Working in the back of a Billerica auto body shop, the 17-year-old standout student has her hands on a 1967 Corvette.
"The cars are pretty cool," she said, admiring the classic Corvette that's stripped to the fiberglass.
"Not many 17-year-olds get to do this," she adds.
For her co-op, Williams is restoring Corvettes at The Bowtie Shop on Dunham Road in Billerica. The Shawsheen Tech senior, from Tewksbury, has been employed there for almost a year.
It has been an exceptional match, said Joseph Scafidi, shop owner.
"Many people who've done this for a long time don't get what she gets," he said about Williams.
"Today, a lot of kids don't understand how to work, but she does a great job," Scafidi added. "She may be an exception."
Growing up with a father who's a "big car guy," Williams knew from a young age that she wanted to work on cars.
Her father has a 1973 Dodge Charger, yellow and black, and she's been bugging him to let her restore it.
"His excuse is there's no garage for it, but it's because he's too protective of it," Williams said.
While her father won't let her do it, she does get to restore cars every day at the Billerica shop.
With the 1967 Corvette, she has retouched a fiberglass area, straightened out waves in the panels, cleaned the back edge and more.
Maren Williams looks over the 1967 Corvette she is helping to restore. (LOWELL SUN / JOHN LOVE)
"You want to make sure all the panels don't have huge waves in them," Williams said. "A lot of it is by feel.
"My friends at other shops don't do a lot of body work," she said. "They just paint and replace new panels and put them on. Here, you actually get to recreate the panel that's already there."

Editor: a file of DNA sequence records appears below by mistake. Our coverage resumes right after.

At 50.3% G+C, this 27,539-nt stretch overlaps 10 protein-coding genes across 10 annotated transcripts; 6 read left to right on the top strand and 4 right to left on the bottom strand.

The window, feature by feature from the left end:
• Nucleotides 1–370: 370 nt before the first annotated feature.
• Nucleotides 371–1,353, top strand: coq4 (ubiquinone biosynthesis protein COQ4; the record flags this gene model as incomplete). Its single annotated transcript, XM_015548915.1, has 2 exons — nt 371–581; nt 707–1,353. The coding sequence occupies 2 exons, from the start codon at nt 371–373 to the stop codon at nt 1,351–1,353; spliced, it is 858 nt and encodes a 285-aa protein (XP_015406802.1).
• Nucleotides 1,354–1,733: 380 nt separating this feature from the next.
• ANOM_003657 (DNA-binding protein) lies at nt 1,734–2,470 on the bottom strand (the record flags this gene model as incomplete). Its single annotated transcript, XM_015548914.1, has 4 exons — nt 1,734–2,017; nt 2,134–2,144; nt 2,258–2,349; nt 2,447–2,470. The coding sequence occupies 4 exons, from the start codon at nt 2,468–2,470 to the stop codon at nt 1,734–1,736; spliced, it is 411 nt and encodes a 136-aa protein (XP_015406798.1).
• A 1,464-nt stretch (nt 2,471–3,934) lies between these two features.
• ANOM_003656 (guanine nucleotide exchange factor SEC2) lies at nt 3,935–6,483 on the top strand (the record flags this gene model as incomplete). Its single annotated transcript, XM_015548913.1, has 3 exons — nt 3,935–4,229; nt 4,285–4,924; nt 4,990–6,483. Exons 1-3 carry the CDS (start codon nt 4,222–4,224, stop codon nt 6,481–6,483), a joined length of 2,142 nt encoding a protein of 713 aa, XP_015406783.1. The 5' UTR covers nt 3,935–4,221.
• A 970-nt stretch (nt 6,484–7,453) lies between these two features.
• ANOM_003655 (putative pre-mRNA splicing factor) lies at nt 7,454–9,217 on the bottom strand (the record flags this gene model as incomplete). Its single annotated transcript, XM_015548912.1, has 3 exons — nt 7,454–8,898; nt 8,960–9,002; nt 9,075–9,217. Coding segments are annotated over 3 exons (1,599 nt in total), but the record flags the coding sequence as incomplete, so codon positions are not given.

Fifty percent of the cars at The Bowtie Shop get completely disassembled, according to Scafidi.
A typical restoration takes 700 to 800 hours, which consumes 9 months to one year because they're working on numerous Corvettes at the same time.
"We touch every last piece, so when they go back together, everything's new," he said. "There's not a nut or a bolt that's not touched."
Joseph Scafidi, owner of The Bowtie Shop in Billerica, talks about his shop and Shawsheen Tech student Maren Williams. (SUN LOWELL / JOHN LOVE)
In addition to Corvettes, the shop restores Chevys, Chryslers and others. But the shop's bread and butter is Corvettes -- taking up about 95 percent of its business.
Scafidi opened the location in 2005 and has been restoring Corvettes for 30 years. In college, he bought his first Corvette, a 1963 red convertible. Now he owns seven Corvettes -- 1953, 1963, 1964, 1967, 1968, 1996 and 2014.
"Once you buy your first, you're in," he said. "You never want to own anything else."
Williams, who drives a Ford Taurus everyday, doesn't have her eyes on a Corvette. She's hoping to own a 1987 Chevy K10 pickup truck. Williams loves the old box-style trucks, and is currently scouring Craigslist for a deal.
She's also focusing on college applications. Her goal is to attend Stanford University for chemical engineering. She's also applying to UMass Amherst, University of New Hampshire, Northeastern University and others. After college, she'd like to return to the Billerica shop.
"I've had such a great experience here," she said. "I never would have touched this in school."
In addition to her co-op, Williams recently finished sixth in the nation in Auto Collision repair at the SkillsUSA competition.
Dennis Reppucci, Shawsheen Tech's lead teacher for the auto body program, called Williams "incredibly driven" with a "great head on her shoulders."
"It's refreshing," he said. "It's almost to the point of amazing.
"If something doesn't go the way she wants it to go, she'll figure out how to correct it. She won't give up," Reppucci said. "It's hard to find a student with such a clear vision."
Shawsheen Tech Superintendent-Director Tim Broadrick said that Williams will be able to do anything she wants after graduation.
"She represents the best of modern career vocational technical education students," he said. "She excels both in academic studies and in her trade skills.
"Like so many of our students, Maren has found meaning in the strong connections between her work in the shop and her work in the classroom," he added.
We would like to thank the Lowell Sun for reprint permission.